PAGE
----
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Thanksgiving is around the corner and fall party season is ramping up. As a guest, you'll make a fine impression with your chic clothing and scintillating cocktail-party conversation, no doubt (unless you happen to be Howard Stern). But what about the wine? For better or worse, what you bring and how you present it will make a statement. Permit me to offer, respectfully, my own counsel along with tips from wine-etiquette expert Adrian Caravello, co-ordinator of the food and beverage management program at Toronto's George Brown College.

1. The host gift belongs to the host.

Don't expect your wine will be served with the meal. Generally, the bottle you bring is intended for the host's cellar. If you're eager to bring something to try, call ahead and politely ask if you can choose a wine to pair with the meal. Or be cagey: Bring a chilled white - the temperature may telegraph your intent.

2. Don't turn your nose up at an inferior wine.

If a host pours you a glass of something you're not fond of, try to slurp it down and wait for something more agreeable. (Hint: Food can make even the most pedestrian wine palatable, so hunt down a canapé or two.) Try your best not to complain. "I think that's the epitome of being rude," Mr. Caravello says.

3. Go with the (abstinent) flow.

You love wine with a good meal but it's clear your dining companions strongly object to alcohol for religious reasons. What to do? Try to respect their sensitivity and bring chocolates or fine candles instead. Think of it as your evening to cleanse, Gwyneth Paltrow-style. Plus, it could be the night to discover the joys of mango juice, Mr. Caravello says.

4. No need to break the bank.

Just because your hosts are wine connoisseurs who tend to collect $50-plus bottles doesn't mean you have to spend like Elton John. Mr. Caravello says $15 to $20 gets you a decent bottle these days, and $20 to $40 will buy something impressive. A $25 Gigondas from France should please even the most discerning host.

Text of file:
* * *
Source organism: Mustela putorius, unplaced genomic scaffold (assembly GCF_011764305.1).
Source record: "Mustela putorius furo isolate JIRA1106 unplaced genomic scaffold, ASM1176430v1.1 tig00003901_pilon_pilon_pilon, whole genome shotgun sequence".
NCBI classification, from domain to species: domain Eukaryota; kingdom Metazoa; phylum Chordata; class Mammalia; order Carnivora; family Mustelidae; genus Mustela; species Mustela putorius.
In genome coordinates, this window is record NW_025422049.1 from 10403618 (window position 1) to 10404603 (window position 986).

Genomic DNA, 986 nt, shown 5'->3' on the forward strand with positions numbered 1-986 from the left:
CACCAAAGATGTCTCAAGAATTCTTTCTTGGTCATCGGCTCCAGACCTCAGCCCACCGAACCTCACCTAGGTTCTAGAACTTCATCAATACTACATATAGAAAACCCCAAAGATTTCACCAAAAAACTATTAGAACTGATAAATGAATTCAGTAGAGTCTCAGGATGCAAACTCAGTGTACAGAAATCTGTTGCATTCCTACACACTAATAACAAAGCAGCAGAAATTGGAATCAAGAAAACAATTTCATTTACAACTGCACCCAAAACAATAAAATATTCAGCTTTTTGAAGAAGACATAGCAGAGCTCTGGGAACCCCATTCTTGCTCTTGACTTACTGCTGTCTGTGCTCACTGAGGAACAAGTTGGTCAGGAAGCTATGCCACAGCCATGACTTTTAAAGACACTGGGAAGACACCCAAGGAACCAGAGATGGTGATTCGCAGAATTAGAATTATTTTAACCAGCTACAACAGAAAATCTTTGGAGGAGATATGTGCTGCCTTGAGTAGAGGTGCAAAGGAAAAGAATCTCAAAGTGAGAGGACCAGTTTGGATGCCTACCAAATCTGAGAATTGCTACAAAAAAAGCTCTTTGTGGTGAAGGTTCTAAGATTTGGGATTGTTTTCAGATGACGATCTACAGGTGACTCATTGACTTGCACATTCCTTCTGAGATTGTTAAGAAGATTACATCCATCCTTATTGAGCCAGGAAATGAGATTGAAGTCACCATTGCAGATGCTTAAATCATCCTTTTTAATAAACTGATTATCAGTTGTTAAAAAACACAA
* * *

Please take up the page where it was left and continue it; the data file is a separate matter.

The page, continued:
5. By all means, take two (or three).

If you're the thirsty sort and the invitation comes with a request to bring wine, consider taking two or three bottles. Abundance is the mark of generosity in these wine-soaked times, not dipsomania. Plus, it can be fun to try different styles with a meal.

6. Top yourself up - with grace.

We've all been there: Your glass has been empty for 15 minutes and you're choking on desiccated turkey breast. There's no need to suffer in silence. Mr. Caravello's magic line: "Hey, that wine must be delicious because my glass is empty. Would you mind if I had another spot?" Make it seem like you're enjoying yourself, not dying.

7. Think olive oil, cheese or flowers.

If your hosts are rabid wine collectors and you know zilch about vineyards in the Médoc or Côte d'Or, skip the liquor store and shop for something else. If they're gourmets, olive oil may be more cherished than a bottle of off-vintage Bordeaux. Ditto cheese or a fancy bouquet.

8. You brought it, you leave it.

It hurts, yes. But if you brought a prized bottle on the expectation it would be served with dinner but it sits uncorked at the end of the night, don't even think of repatriating it, and that includes cases in which the host graciously offers to send you home with it. Nobody likes boomerang benevolence. If you're among good friends, suggest that you have it together another time.

9. Don't brag about the price.

Sorry, the recession's over. It's no longer fashionable to boast about how you spent "only eight bucks" for that surprisingly gulpable Montepulciano d'Abruzzo or Argentine malbec. Conversely, if you want to be conspicuous about your largesse, buy French Champagne or Châteauneuf-du-Pape; everybody knows those gems are pricey. Alternatively - and you didn't hear this from me or Mr. Caravello - be subversive and "accidentally" leave the receipt in the gift bag.